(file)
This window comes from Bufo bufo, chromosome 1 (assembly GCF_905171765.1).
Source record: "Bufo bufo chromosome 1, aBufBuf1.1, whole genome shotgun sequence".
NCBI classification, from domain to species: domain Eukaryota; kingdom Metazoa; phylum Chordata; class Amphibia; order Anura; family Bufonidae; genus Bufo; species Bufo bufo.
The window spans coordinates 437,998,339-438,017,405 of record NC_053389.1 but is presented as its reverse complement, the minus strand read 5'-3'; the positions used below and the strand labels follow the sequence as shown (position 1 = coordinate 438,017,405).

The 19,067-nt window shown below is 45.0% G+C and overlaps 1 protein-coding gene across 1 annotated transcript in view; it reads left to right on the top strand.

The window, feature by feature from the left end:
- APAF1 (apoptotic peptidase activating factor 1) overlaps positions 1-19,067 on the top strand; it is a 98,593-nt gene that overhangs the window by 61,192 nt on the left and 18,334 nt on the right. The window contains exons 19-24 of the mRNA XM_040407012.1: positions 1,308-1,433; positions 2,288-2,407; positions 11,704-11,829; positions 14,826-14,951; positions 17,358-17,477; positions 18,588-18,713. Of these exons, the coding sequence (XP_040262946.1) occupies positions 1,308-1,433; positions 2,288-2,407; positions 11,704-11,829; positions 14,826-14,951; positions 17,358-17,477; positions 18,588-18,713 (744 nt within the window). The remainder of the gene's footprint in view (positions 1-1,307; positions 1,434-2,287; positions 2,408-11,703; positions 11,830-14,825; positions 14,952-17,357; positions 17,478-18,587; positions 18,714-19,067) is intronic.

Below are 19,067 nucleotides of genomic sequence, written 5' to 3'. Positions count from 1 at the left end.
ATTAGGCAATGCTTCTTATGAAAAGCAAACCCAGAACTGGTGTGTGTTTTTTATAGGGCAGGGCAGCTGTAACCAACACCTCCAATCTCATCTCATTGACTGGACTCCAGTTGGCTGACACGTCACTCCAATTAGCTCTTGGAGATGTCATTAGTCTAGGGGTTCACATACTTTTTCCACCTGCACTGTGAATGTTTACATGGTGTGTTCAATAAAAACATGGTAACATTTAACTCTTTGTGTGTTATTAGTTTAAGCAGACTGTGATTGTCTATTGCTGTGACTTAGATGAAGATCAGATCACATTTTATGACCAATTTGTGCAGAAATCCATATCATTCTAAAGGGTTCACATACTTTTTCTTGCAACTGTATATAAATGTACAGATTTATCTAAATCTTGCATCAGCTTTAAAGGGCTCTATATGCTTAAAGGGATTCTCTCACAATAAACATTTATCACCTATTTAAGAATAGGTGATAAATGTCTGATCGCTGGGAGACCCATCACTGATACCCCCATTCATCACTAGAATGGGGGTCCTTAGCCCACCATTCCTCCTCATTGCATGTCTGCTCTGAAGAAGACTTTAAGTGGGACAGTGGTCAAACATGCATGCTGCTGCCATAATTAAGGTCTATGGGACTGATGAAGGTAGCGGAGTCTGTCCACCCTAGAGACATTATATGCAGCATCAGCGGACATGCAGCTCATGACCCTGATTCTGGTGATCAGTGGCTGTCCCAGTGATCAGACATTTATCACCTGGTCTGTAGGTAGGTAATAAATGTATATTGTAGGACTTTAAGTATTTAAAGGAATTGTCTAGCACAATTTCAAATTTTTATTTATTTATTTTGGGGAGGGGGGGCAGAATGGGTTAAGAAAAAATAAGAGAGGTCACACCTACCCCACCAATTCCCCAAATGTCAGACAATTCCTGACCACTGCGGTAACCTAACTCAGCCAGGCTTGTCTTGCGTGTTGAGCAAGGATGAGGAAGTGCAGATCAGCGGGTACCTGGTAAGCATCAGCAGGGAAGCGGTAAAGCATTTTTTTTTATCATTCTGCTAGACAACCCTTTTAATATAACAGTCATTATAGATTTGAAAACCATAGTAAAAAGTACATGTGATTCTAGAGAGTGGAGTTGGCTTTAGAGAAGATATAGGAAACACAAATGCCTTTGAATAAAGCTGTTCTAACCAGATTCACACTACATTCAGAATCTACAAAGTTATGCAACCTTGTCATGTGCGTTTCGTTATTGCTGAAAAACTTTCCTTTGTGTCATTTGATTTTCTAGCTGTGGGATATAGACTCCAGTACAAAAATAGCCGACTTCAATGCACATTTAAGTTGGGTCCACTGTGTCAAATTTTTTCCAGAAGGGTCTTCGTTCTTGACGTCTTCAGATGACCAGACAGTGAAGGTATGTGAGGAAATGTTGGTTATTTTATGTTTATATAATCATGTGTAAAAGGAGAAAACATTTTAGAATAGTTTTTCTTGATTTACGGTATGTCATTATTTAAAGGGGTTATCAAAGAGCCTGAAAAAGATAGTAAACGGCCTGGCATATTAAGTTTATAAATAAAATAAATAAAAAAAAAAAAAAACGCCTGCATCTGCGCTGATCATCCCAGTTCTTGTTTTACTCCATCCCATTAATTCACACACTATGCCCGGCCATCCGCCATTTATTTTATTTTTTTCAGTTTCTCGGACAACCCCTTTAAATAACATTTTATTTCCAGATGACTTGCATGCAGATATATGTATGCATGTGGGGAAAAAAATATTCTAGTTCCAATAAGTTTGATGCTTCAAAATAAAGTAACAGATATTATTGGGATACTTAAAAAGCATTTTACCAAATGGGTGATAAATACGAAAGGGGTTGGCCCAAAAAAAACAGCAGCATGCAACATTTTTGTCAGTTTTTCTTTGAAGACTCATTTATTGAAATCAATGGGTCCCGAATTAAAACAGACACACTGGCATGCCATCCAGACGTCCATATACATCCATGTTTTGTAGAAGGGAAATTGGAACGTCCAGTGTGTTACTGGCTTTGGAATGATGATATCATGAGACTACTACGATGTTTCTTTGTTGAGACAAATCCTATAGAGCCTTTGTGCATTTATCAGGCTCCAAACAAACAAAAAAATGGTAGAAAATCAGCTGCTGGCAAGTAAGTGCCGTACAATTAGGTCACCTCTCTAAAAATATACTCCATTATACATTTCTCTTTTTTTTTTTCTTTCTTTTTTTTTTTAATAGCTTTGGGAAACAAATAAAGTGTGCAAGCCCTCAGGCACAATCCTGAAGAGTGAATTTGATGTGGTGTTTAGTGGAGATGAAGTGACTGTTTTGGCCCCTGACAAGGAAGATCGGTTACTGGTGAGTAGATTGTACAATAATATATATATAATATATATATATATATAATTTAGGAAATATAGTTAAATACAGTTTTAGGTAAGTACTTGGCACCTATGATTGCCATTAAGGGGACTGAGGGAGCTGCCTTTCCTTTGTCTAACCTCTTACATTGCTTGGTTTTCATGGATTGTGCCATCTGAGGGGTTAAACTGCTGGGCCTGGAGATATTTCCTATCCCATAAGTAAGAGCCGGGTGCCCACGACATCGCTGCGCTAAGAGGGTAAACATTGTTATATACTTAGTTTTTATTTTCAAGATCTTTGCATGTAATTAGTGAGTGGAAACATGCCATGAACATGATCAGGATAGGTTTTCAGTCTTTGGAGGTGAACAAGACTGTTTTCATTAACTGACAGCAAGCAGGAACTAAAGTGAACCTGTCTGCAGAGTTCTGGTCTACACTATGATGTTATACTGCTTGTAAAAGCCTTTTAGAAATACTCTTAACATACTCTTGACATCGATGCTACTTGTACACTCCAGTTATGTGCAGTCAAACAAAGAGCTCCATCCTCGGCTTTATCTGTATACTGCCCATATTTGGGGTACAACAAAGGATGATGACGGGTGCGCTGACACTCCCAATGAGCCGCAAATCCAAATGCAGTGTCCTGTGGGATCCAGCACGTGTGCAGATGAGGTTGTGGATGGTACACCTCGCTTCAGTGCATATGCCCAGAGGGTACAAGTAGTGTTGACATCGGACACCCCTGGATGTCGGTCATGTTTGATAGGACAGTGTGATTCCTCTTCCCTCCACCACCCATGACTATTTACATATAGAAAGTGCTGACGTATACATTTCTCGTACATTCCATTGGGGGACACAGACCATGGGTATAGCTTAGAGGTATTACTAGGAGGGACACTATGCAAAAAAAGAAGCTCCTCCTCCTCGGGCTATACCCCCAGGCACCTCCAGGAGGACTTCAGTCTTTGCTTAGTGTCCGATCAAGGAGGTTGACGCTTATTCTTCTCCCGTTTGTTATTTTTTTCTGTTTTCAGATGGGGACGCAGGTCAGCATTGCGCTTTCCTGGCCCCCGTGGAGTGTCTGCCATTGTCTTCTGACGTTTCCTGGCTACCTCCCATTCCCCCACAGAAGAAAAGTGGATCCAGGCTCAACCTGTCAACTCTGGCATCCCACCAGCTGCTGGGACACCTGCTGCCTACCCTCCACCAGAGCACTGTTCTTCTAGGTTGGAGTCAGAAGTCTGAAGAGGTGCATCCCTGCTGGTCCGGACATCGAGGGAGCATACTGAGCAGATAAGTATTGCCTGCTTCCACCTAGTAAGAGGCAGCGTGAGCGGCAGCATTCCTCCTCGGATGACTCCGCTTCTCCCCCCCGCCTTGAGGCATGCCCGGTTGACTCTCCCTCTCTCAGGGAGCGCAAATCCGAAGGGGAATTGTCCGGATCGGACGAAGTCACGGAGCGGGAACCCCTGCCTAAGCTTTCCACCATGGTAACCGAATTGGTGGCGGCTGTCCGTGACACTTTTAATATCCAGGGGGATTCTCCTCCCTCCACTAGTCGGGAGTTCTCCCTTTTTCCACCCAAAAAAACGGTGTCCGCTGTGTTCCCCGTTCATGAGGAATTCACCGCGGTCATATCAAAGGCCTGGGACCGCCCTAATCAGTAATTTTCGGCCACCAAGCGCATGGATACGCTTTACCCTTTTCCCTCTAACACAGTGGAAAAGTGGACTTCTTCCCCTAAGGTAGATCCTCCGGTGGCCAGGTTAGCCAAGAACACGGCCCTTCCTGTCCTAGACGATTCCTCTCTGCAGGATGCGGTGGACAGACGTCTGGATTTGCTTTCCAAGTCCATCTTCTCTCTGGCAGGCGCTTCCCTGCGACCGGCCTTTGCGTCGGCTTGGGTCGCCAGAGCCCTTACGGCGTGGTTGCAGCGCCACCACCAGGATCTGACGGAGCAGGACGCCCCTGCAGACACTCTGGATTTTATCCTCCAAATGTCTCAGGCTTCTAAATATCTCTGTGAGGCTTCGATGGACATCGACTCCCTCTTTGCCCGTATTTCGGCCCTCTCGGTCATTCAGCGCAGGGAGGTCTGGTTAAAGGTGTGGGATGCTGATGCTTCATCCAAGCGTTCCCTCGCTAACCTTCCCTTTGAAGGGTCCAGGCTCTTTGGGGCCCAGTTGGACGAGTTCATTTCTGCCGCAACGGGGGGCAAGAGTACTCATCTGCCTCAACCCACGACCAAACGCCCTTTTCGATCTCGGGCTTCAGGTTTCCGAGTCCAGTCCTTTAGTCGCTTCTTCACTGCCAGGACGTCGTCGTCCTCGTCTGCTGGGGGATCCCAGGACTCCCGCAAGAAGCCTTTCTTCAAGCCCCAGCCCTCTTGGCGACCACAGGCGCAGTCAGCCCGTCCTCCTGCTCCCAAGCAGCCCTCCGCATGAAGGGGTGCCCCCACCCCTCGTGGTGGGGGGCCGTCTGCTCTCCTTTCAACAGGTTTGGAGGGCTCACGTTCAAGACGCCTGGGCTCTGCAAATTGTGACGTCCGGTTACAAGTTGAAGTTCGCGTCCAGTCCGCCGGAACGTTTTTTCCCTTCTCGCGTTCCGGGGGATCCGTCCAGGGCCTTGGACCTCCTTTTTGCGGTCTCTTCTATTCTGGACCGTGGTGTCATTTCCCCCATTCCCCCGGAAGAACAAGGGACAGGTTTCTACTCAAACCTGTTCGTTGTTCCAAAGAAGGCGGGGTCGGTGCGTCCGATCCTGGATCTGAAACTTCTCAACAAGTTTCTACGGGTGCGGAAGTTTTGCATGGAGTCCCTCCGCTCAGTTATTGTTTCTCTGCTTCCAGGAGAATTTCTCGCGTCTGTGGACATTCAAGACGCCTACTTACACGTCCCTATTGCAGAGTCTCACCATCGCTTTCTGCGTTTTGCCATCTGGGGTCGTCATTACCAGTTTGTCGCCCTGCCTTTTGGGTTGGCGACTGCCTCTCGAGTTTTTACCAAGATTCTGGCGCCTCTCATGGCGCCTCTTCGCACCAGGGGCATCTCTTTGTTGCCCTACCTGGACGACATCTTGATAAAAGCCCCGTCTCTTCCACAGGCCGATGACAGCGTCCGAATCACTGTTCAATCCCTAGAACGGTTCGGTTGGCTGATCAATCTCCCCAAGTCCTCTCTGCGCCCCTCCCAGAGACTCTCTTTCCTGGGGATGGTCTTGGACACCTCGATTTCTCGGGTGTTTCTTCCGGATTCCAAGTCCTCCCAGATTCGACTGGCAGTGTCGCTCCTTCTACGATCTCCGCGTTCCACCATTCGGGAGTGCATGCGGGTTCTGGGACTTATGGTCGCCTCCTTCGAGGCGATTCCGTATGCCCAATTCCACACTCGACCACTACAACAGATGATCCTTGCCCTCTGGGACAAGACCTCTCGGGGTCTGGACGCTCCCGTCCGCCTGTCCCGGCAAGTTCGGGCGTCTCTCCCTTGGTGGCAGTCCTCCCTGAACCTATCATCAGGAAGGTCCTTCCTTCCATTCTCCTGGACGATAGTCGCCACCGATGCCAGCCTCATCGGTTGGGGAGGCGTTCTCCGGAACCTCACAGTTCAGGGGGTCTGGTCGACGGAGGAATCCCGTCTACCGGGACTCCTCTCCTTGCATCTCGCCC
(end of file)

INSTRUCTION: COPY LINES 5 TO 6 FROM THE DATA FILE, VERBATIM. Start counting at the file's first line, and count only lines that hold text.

The 19,067-nt window shown below is 45.0% G+C and overlaps 1 protein-coding gene across 1 annotated transcript in view; it reads left to right on the top strand.

The window, feature by feature from the left end: